• The Institutional Transformation (IT) track is designed to support the development, implementation, and evaluation of innovative systemic change strategies that promote gender equity for STEM faculty within an institution of higher education.
  • The Adaptation track is designed to support the work to adapt, implement, and evaluate evidence-based systemic change strategies that have been shown to promote gender equity for STEM faculty in academic workplaces and the academic profession. Adaptation projects can either: 1) support the adaptation of evidence-based systemic change strategies to promote equity for STEM faculty within an institution of higher education; or 2) facilitate national or regional STEM disciplinary transformation by adapting evidence-based systemic change strategies to non-profit, non-academic organizations.
  • The Partnership track is designed to support the work to facilitate the broader adaptation of gender equity and systemic change strategies. Partnership projects are expected to result in national or regional transformation in STEM academic workplaces and the academic profession and demonstrate significant reach. Partnership projects can focus on the transformation of institutions and organizations and/or the transformation within one or more STEM disciplines.
  • The Catalyst track is designed to broaden the types of IHEs that are able to undertake data collection and institutional self-assessment work to identify systemic gender inequities impacting their STEM faculty so that these can be addressed by the institution.

Institutional Limit: 1 Proposal
Internal Deadline: May 29, 2020, 4:45pm
NEH Summer Stipend Applications Available

Auburn University can nominate two applicants for NEH Summer Stipends (summer 2021). Dr. Paula Backscheider is head of the five-person committee that selects our nominees. Last year we had several competitive applicants, and we hope to have another successful cycle. 
Summer Stipends carry an award of $6000 for scholarly projects including books, articles, digital materials, translations, editions and other scholarly resources.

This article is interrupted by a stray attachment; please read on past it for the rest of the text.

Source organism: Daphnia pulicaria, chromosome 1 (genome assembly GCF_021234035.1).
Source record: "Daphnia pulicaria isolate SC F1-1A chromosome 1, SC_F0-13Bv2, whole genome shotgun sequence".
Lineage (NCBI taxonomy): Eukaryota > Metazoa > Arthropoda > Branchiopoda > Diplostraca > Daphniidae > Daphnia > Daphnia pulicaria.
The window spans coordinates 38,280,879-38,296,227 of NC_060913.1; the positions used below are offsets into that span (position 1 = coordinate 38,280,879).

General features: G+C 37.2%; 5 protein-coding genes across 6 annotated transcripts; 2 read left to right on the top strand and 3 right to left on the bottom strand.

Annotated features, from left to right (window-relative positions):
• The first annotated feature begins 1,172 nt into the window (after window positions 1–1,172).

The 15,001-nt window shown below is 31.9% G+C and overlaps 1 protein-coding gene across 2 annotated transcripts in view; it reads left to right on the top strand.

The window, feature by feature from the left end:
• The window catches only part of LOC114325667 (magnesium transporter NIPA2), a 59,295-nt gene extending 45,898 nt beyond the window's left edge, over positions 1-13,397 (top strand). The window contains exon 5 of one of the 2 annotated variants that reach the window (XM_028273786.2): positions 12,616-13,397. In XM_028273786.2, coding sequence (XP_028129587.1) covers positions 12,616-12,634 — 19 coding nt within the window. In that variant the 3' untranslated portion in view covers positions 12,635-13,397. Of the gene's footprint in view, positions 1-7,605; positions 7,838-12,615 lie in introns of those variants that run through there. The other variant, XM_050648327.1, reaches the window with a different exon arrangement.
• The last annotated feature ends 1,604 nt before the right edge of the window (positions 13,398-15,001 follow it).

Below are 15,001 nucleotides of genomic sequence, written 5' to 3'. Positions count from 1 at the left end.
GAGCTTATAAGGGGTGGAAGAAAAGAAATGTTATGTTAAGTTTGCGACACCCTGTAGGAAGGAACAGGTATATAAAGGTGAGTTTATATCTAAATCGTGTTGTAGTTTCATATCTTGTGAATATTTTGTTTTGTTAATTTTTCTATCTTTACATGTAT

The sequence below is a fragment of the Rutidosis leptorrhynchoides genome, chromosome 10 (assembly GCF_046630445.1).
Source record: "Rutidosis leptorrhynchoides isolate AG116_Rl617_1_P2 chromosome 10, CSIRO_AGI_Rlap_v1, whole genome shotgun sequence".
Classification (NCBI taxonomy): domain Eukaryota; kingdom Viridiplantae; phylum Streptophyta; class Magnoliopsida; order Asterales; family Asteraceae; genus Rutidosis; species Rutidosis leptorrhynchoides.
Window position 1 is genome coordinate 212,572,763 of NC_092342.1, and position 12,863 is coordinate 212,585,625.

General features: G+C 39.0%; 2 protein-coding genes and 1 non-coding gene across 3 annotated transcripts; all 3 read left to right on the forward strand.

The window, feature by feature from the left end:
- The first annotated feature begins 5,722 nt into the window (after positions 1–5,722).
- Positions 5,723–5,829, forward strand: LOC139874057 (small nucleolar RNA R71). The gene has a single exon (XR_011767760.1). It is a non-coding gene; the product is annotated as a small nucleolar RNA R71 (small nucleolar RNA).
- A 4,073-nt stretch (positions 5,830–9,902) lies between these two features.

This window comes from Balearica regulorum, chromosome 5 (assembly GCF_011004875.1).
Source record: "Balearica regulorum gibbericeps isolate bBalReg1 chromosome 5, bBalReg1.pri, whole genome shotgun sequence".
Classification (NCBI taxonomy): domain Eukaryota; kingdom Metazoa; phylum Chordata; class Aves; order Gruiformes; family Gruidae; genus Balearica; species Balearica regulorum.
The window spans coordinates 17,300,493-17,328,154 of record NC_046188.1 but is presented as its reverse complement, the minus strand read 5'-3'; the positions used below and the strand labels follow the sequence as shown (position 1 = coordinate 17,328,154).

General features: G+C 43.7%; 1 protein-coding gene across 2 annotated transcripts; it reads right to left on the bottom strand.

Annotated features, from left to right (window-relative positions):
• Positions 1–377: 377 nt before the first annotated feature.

Applicants should read the NEH guidelines carefully and submit an electronic copy of a polished draft of the NEH application form to the Auburn NEH Committee by the deadline:  5:00 p.m., 10 July 2020.  The official form is available on the NEH Summer Stipends website .
The application is composed of
The cover sheet
3-page narrative
1 page bibliography (which should demonstrate preparation for the project)
2-page resume (in editing the full resume, proof of competence for the project should be a priority)
Appendices if relevant
Applications should be submitted to Ginny Clary at , who will be collecting them and coordinating with the committee this summer. The committee will make its selections after that and will work with the selected nominees to refine their proposals by 16 August. The NEH deadline is 23 September 2020. NEH accepts applications only from those nominated by their university or organization.

Hanover Research Queue has Openings Available for Proposal Review after June 5th
In order to provide resources for faculty and staff, Auburn University has partnered with Hanover Research for a number of grant development solutions including: Pre-proposal Support; Proposal Development; and Capacity Building. Their full-service grant development solutions are available to set goals, build strategies to achieve key grantseeking objectives, and develop grant proposals that are well-planned, researched, and written. For information regarding Hanover’s core capabilities and project time lines, click here . If you are interested in a slot in the queue, please e-mail Tony Ventimiglia ( ).

Starting June 1st, 2020 the updated requirements will go into effect.

NSF recently recorded a webinar about the requirement to use an NSF-approved format for both the biographical sketch and current & pending support documents as part of proposals submitted to NSF. The policy, outlined in the NSF Proposal and Award Policies and Procedures Guide (PAPPG) (NSF 20-1), goes into effect for proposals submitted or due, on or after June 1, 2020. The two NSF-approved formats are SciENcv: Science Experts Network Curriculum Vitae, and an NSF Fillable PDF. 

  • You must use FORMS-F forms for grant application due dates on or after May 25, 2020 and FORMS-E for due dates on or before May 24, 2020. If you aren’t sure what an application package “Competition ID” is or where to find it, check out Do I Have the Right Form Version For My Application?